Startups are the latest craze in the business world. Creating new technologies and new industries, startup companies are leading the way to the future in the arenas of business and technology. But all that glitters is not gold and for all of the shiny new-ness of startups, there is a downside.

Author and journalist Dan Lyons has been writing about the technology sector for nearly three decades. Like many traditional industries, journalism has been changed, mostly by the internet. That means for many, including Mr. Lyons, the loss of his job.

In his early fifties and married with two growing children at home, he had to find employment. After loosing his job at Newsweek, he was offered a job at the Hubspot, a startup marketing firm. It seemed like the ideal position for a man with his background and experience. What he found was a company filled with employees who were half his age, colleagues who acted more like fraternity brothers than adults working in a professional office and company owners whose business philosophy was akin to throwing caution to the wind and hoping it would add to the bottom line.

I found this book to be fascinating. It was fascinating because it revealed the true state of not just business, but the economy in America. Employees over a certain age (and in Mr. Lyon’s age bracket more specifically), regardless of the years of experience they have, often face job discrimination. Companies are opened with lofty goals and products and rely on investors to keep the doors open, but rarely see a decent profit. Unlike decades ago, when employees were guaranteed decent salary and benefits in return for their loyalty and hard work, employees are fired at the turn of a dime.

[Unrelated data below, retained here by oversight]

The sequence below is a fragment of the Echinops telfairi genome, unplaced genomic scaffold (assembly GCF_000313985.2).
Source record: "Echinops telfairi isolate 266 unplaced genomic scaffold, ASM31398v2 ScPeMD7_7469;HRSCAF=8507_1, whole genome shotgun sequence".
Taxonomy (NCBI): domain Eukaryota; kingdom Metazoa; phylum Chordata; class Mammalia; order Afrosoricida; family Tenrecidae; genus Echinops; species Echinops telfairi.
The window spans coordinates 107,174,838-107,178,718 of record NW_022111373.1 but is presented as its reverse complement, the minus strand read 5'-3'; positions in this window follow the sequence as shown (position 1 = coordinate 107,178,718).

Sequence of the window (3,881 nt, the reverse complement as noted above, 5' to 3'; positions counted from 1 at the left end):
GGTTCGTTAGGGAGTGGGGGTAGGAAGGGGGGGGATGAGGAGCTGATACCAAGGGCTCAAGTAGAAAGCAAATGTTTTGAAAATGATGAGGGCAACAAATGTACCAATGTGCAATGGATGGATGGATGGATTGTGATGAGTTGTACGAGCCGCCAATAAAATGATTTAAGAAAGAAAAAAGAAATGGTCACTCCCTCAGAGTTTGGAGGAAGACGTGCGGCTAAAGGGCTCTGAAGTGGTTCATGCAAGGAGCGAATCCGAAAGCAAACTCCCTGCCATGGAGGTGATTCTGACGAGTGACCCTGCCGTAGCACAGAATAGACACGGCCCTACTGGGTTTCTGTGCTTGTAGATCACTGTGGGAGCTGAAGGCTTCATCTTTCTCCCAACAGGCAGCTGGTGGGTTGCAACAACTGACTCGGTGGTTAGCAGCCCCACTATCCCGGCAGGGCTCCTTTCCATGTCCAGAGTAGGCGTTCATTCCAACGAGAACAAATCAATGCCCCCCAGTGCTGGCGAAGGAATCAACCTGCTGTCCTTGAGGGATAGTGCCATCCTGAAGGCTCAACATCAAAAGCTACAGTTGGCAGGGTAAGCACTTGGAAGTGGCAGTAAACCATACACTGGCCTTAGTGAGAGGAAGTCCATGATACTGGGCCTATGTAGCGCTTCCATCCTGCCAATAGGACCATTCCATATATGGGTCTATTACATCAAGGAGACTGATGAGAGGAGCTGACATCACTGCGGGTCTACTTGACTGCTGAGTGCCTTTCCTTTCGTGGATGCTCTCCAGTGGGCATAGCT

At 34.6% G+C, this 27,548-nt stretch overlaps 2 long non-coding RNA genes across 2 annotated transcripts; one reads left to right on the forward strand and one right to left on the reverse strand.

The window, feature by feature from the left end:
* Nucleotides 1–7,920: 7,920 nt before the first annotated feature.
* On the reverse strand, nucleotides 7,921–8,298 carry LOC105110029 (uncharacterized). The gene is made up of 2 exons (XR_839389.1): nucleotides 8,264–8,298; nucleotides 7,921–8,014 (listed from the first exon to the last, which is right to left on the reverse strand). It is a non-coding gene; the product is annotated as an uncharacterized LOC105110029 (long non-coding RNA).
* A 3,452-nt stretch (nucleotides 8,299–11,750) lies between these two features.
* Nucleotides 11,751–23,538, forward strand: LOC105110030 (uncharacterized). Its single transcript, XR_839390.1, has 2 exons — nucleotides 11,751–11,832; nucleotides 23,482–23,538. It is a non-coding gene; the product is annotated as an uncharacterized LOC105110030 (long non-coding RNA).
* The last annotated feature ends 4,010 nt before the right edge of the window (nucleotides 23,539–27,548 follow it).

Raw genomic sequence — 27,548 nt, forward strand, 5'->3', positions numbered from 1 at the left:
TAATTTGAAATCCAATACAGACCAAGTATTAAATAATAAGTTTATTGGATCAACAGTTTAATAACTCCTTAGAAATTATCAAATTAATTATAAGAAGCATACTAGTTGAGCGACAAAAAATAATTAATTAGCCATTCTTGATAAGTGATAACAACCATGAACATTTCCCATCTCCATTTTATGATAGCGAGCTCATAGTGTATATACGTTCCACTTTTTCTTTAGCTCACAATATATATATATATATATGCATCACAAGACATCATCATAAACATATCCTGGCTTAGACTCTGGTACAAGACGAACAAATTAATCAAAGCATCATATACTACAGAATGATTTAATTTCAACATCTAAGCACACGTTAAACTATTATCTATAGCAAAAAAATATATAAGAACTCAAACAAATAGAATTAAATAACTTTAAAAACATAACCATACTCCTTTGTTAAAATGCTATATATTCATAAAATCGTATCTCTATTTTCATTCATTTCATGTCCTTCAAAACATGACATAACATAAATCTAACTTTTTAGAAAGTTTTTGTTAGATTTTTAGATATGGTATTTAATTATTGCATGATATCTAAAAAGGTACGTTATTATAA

I recommend it.


A Royal Night Out Movie Review

No one goes through life without at least one youthful rebellion to call their own. Not even royalty.

In the 2015 film, A Royal Night Out, World War II has just ended. The British people have taken to the streets, elated that the war is over.

Inside Buckingham Palace, Princess Elizabeth (Sarah Gadon) and Princess Margaret (Bel Powley) are eager to join in the celebration. But their parents, the King and Queen of England (Rupert Everett and Emily Watson) would prefer that their daughters celebrate within the castle walls. With a little bit of coaxing from the girls, permission is granted by the King And Queen. But there are a few caveats: the girls must stay with the soldiers who have been assigned to chaperone them, attend only approved events and be home by a certain time.

The exact opposite occurs. Combining the elements of adventure, the potential of young romance and a little youthful rebellion, this film introduces audiences of a certain age to a new side of Queen Elizabeth II: young, eager for adventure and willing to take a few risks.

What I like about this film is that it speaks to all us. We have all, in own unique ways, rebelled against the constrictions placed upon by our elders. There is a danger and an excitement to that rebellion, regardless of the details of the rebellion.

I recommend it.

A Royal Night Out is on DVD.

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